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Rich and Strange, released in the United States as East of Shanghai, is a 1931 film directed by Alfred Hitchcock during his time in the British film industry. The film was adapted by Hitchcock, his wife Alma Reville, and Val Valentine from the novel by Dale Collins.[1] The title is an allusion to words of Ariel's song "Full fathom five" in Shakespeare's The Tempest.

Rich and Strange
Richandstrange.jpg
UK VHS cover
Directed byAlfred Hitchcock
Produced byJohn Maxwell
Screenplay byAlfred Hitchcock
Alma Reville
Val Valentine
Based onRich and Strange by
Dale Collins
StarringHenry Kendall
Joan Barry
Music byAdolph Hallis
CinematographyJohn "Jack" Cox
Charles Martin
Edited byWinifred Cooper
Rene Marrison
Production
company
Distributed byWardour Films (UK)
Release date
10 December 1931 (UK)
1 January 1932 (US)
Running time
83 minutes[1]
CountryUnited Kingdom
LanguageEnglish

PlotEdit

A couple, Fred (Henry Kendall) and Emily Hill (Joan Barry), living a mundane middle-class life in London, receive a letter informing them that an uncle will give them, as an advance against their future inheritance, as much money as they need to enjoy themselves in the present. Immediately Fred quits his job as a clerk and they leave on a cruise for "the Orient". Fred quickly shows his susceptibility to sea-sickness while crossing the English Channel. In Paris, both are scandalised by the Folies Bergère.

As they cruise the Mediterranean, Fred's sea-sickness keeps him in bed. During this time, Emily begins a relationship with a Commander Gordon (Percy Marmont), a dapper, popular bachelor. Finally feeling well enough to appear on deck, Fred is immediately smitten with a German "princess" (Betty Amann), who hits him in the eye with the rope ring used to play deck tennis (a combination of tennis and quoits which was at the time widely played shipboard). Both begin spending their time on board with their new paramours to the virtual exclusion of each other, and each plans to dissolve the marriage. In Colombo, the couple accidentally and awkwardly end up next to each other in a rickshaw.

When the passengers disembark at the final destination of Singapore, Emily leaves with Gordon for his home. When he reveals that the princess is a sham aiming to relieve Fred of his money, she realises she cannot go on with Gordon and returns to warn her husband. Fred does not believe her at first, but soon discovers his lover has absconded with £1000 of his money to Rangoon. He learns that she was merely the daughter of a Berlin laundry owner and a common street walker. The couple have only enough money to clear their hotel bill and to book passage home to England on a tramp steamer.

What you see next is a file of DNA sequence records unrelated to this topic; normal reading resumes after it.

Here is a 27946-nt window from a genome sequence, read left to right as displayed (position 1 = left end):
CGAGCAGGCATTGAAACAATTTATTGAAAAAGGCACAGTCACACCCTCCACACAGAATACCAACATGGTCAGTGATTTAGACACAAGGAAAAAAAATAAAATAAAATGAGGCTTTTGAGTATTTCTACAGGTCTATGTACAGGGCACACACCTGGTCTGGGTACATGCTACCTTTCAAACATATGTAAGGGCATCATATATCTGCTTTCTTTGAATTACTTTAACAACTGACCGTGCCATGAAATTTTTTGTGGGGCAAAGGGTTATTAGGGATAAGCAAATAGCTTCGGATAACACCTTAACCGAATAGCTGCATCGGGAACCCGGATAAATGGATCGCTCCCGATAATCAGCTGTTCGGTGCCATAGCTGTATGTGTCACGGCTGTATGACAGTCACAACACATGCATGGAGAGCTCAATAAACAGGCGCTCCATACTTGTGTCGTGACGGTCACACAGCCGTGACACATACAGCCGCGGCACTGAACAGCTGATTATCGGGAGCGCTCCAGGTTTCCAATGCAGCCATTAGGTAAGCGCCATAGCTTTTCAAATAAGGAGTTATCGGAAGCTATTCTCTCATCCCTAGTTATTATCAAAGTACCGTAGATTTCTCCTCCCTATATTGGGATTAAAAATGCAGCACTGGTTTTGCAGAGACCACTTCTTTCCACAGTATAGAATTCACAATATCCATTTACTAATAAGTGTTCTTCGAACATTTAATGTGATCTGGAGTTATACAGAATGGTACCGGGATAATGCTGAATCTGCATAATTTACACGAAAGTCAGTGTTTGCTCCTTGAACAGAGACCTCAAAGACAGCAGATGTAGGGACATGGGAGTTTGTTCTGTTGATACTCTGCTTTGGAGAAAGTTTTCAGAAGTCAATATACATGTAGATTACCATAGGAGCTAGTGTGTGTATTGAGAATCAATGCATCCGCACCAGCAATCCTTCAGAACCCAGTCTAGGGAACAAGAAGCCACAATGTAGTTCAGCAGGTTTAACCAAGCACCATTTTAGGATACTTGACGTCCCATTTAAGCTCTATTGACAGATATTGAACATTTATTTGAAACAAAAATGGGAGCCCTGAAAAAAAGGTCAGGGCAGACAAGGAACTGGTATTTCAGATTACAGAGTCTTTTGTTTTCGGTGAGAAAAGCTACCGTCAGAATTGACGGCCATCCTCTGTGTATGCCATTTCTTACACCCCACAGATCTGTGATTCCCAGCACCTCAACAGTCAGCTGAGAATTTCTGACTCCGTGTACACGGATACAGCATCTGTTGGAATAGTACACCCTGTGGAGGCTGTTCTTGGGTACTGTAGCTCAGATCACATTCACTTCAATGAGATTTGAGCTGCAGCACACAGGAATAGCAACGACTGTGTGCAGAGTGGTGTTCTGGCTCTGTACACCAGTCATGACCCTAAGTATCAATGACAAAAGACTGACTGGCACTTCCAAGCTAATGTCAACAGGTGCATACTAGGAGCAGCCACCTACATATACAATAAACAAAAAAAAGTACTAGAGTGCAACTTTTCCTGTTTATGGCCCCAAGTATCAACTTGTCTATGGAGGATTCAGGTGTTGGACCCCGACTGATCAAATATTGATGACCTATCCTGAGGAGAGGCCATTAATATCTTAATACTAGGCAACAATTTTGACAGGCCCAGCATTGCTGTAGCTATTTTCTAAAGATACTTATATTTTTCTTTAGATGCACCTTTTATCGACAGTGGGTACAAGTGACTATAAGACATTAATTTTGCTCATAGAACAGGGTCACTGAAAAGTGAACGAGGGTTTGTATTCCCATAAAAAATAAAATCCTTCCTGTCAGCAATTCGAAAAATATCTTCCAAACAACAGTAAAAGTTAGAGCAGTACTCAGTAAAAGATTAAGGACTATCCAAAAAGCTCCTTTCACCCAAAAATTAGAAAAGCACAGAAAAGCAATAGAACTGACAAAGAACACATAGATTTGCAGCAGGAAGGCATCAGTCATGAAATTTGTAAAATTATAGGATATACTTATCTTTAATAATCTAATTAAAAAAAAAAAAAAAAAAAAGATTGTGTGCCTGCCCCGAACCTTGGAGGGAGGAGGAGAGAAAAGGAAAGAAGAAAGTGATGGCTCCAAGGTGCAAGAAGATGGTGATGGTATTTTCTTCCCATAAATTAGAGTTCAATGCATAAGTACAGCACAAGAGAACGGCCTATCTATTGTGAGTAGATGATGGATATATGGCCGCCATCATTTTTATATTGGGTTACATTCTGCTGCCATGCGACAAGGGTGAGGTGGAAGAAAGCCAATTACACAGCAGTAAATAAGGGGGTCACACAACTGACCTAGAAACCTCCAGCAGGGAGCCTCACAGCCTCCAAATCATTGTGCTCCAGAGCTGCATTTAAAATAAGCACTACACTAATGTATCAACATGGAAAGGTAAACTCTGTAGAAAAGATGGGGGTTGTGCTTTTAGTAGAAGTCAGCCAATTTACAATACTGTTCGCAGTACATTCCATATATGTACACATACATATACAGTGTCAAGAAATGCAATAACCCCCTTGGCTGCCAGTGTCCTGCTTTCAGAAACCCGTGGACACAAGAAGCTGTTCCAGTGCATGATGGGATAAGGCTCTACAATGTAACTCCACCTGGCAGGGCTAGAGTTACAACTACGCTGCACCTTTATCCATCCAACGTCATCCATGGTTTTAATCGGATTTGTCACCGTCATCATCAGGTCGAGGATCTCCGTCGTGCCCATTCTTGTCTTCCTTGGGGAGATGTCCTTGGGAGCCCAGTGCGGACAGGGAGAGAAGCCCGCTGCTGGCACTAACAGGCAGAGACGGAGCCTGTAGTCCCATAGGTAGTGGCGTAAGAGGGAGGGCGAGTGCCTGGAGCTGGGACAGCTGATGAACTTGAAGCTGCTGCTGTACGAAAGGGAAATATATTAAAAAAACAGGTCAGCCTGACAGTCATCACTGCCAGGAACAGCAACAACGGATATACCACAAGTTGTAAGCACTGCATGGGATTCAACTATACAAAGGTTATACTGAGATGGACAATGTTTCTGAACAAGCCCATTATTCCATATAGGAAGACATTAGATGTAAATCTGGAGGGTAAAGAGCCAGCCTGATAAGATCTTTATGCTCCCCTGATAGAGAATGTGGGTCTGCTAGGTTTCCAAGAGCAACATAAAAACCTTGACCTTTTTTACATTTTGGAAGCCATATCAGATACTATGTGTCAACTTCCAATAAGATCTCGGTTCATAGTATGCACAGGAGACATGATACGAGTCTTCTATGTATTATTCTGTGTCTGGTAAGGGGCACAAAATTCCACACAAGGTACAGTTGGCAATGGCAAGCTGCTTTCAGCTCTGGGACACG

However, Fred and Emily's troubles have not ended, as the ship is abandoned after a collision in the fog. They are trapped in their cabin and prepare themselves for a watery end. In the morning, however, they awake to find the ship still afloat, and escape through a porthole. A Chinese junk arrives, and the crew proceed to loot the ship. When Fred and Emily board the junk, they are left unmolested and even fed. They finally return home, with their love for each other strengthened and seemingly wiser for their experiences. In the last scene, back home in London, the couple are seen arguing in a manner reminiscent of their bickering immediately prior to the arrival of the fateful letter.

CastEdit

ProductionEdit

The film exhibits techniques developed by Hitchcock in his later films. Most notable are the shipboard sets, including a recreation of a full-size ship in a water tank. The director also experimented with camera techniques and shot compositions, most prominently in the film's innovative opening sequence, which shows city office workers leaving work at the end of the day. This dialogue-free scene was made on a specially-constructed set and filmed in a single continuous pan shot, and is followed by an extended comedic sequence depicting Fred's workaday travails as he travels home on the train.

ReceptionEdit

Released during Hitchcock's period between The Lodger (1927) and his breakthrough hits The Man Who Knew Too Much (1934) and The 39 Steps (1935), Rich and Strange was a failure at both the British and US box office. The film's lack of commercial and critical success is often attributed to the fact that there is dialogue for only about a quarter of the film, and that many features of silent films remain, including scene captions, exaggerated acting styles and heavy makeup. Hitchcock's experiment in pre-sound emotive performances over dialogue was possibly another contributing factor. An early scene of Fred leaving work for home via the London Underground is very reminiscent of Chaplin and highly dissimilar to typical Hitchcock staging.

Copyright and home video statusEdit

Rich and Strange, like all of Hitchcock's other British films, is copyrighted worldwide[2][3] but has been heavily bootlegged on home video.[4] Despite this, various licensed, restored releases have appeared on DVD from Optimum in the UK, Lionsgate in the US, and others.[1]

ReferencesEdit

  1. ^ a b c "Alfred Hitchcock Collectors' Guide: Rich and Strange (1931)". Brenton Film.
  2. ^ "Alfred Hitchcock Collectors' Guide: Slaying the public domain myth". Brenton Film.
  3. ^ "Alfred Hitchcock: Dial © for Copyright". Brenton Film.
  4. ^ "Bootlegs Galore: The Great Alfred Hitchcock Rip-off". Brenton Film.

External linksEdit